E-mail: falko.langenhorst[at]uni-jena.de, kilian.pollok[at]uni-jena.de

Weitere Informationen:

http://www.nature.com/articles/srep37981 - Original Publication

Sebastian Hollstein | idw - Informationsdienst Wissenschaft
Further information:
http://www.uni-jena.de/

More articles from Earth Sciences:

nachricht Ten-year anniversary of the Neumayer Station III
18.01.2019 | Alfred-Wegener-Institut, Helmholtz-Zentrum für Polar- und Meeresforschung

nachricht The pace at which the world’s permafrost soils are warming
16.01.2019 | Alfred-Wegener-Institut, Helmholtz-Zentrum für Polar- und Meeresforschung

All articles from Earth Sciences >>>

The most recent press releases about innovation >>>

Die letzten 5 Focus-News des innovations-reports im Überblick:

Im Focus: Ten-year anniversary of the Neumayer Station III

The scientific and political community alike stress the importance of German Antarctic research

Joint Press Release from the BMBF and AWI

The Antarctic is a frigid continent south of the Antarctic Circle, where researchers are the only inhabitants. Despite the hostile conditions, here the Alfred...

Im Focus: Ultra ultrasound to transform new tech

World first experiments on sensor that may revolutionise everything from medical devices to unmanned vehicles

The new sensor - capable of detecting vibrations of living cells - may revolutionise everything from medical devices to unmanned vehicles.

Im Focus: Flying Optical Cats for Quantum Communication

Dead and alive at the same time? Researchers at the Max Planck Institute of Quantum Optics have implemented Erwin Schrödinger’s paradoxical gedanken experiment employing an entangled atom-light state.

In 1935 Erwin Schrödinger formulated a thought experiment designed to capture the paradoxical nature of quantum physics. The crucial element of this gedanken...

Im Focus: Nanocellulose for novel implants: Ears from the 3D-printer

Cellulose obtained from wood has amazing material properties. Empa researchers are now equipping the biodegradable material with additional functionalities to produce implants for cartilage diseases using 3D printing.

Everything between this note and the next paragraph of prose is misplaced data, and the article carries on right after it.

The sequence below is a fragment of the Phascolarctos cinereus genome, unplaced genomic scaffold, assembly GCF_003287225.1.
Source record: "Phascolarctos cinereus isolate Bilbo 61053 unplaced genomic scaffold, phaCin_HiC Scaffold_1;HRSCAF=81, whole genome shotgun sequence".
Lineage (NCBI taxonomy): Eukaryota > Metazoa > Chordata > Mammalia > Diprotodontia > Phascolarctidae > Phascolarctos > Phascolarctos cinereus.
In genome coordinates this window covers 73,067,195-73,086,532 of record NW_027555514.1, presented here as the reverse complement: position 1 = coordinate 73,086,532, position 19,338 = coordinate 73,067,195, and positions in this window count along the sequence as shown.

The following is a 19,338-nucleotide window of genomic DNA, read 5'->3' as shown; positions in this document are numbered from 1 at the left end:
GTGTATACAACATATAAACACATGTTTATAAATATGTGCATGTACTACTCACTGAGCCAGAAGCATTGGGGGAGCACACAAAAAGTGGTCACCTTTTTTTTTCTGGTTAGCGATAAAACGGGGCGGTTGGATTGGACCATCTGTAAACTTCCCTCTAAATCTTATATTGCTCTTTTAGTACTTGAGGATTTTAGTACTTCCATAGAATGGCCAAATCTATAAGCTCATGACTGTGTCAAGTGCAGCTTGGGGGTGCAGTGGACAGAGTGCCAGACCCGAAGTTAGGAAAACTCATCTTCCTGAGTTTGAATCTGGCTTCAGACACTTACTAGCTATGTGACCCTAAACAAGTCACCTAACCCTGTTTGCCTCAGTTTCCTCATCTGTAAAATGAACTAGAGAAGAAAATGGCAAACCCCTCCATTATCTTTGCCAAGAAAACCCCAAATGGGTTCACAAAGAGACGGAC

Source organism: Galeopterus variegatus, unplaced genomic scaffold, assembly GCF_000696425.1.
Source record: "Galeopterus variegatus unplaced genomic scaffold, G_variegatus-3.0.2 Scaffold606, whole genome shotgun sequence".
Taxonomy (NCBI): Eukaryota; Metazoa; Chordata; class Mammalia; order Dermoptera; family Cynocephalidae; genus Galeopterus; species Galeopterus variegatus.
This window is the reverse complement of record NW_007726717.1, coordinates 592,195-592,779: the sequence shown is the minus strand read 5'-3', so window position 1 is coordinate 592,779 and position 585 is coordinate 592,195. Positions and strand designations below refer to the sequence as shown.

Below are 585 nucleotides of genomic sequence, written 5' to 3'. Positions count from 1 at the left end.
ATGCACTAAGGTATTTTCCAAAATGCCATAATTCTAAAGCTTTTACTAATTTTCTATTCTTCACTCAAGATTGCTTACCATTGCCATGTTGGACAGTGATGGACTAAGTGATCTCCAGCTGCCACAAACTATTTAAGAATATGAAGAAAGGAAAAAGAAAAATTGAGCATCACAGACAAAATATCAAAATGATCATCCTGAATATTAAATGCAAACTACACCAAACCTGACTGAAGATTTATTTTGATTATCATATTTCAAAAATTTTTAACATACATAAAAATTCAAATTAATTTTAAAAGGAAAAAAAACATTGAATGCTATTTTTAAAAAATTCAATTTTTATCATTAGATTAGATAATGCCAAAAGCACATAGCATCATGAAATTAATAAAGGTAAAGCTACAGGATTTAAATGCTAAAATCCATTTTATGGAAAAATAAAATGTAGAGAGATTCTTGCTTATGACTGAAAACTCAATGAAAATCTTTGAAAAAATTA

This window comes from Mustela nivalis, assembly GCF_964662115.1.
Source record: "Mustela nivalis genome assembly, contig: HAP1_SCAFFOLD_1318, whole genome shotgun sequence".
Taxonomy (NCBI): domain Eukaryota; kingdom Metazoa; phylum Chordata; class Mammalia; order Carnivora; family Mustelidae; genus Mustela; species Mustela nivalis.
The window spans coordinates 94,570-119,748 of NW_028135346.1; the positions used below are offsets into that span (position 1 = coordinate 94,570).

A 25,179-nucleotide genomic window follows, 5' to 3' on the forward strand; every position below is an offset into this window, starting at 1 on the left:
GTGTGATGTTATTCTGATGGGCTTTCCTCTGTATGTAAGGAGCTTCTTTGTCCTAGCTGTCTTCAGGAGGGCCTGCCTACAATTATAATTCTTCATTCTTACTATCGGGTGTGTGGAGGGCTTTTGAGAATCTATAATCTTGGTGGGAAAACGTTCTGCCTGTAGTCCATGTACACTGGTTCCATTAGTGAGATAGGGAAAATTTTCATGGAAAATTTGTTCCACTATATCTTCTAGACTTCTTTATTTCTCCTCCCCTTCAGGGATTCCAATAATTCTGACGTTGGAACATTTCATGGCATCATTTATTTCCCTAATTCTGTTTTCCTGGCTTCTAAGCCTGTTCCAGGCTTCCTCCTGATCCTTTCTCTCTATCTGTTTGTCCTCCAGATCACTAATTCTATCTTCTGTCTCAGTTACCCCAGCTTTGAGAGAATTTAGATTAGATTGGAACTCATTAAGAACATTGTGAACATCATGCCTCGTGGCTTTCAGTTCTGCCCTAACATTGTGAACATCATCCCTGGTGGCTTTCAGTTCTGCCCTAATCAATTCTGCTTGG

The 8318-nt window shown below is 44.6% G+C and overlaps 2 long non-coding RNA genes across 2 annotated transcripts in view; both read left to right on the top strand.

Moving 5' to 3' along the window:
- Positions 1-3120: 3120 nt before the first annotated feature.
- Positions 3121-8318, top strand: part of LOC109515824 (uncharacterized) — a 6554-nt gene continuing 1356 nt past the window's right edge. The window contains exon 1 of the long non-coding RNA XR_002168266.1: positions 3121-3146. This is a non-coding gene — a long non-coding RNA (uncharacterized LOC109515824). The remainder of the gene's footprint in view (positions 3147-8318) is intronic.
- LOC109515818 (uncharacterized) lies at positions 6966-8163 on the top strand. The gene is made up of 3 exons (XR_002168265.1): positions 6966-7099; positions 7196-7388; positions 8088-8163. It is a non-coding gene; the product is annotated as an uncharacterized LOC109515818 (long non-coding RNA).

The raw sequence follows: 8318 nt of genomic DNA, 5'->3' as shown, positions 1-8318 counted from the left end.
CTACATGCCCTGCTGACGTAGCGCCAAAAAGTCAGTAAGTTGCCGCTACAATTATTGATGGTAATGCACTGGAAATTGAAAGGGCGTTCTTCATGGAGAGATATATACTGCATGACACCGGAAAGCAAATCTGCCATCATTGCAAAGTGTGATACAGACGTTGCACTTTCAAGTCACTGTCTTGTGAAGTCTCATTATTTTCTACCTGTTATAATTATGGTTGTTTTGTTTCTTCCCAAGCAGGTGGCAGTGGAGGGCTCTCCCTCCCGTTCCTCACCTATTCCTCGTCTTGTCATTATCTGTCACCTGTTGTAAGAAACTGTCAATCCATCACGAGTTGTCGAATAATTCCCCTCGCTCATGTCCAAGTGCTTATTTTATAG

It all starts with an ear. Empa researcher Michael Hausmann removes the object shaped like a human ear from the 3D printer and explains:

Im Focus: Elucidating the Atomic Mechanism of Superlubricity

The phenomenon of so-called superlubricity is known, but so far the explanation at the atomic level has been missing: for example, how does extremely low friction occur in bearings? Researchers from the Fraunhofer Institutes IWM and IWS jointly deciphered a universal mechanism of superlubricity for certain diamond-like carbon layers in combination with organic lubricants. Based on this knowledge, it is now possible to formulate design rules for supra lubricating layer-lubricant combinations. The results are presented in an article in Nature Communications, volume 10.

One of the most important prerequisites for sustainable and environmentally friendly mobility is minimizing friction. Research and industry have been dedicated...

All Focus news of the innovation-report >>>

Anzeige

Anzeige

VideoLinks
Industry & Economy
Event News

Our digital society in 2040

16.01.2019 | Event News

11th International Symposium: “Advanced Battery Power – Kraftwerk Batterie” Aachen, 3-4 April 2019

14.01.2019 | Event News

ICTM Conference 2019: Digitization emerges as an engineering trend for turbomachinery construction

12.12.2018 | Event News

 
Latest News

Additive manufacturing reflects fundamental metallurgical principles to create materials

18.01.2019 | Materials Sciences

How molecules teeter in a laser field

18.01.2019 | Life Sciences

The cytoskeleton of neurons has been found to be involved in Alzheimer's disease

18.01.2019 | Health and Medicine

VideoLinks
Science & Research
Overview of more VideoLinks >>>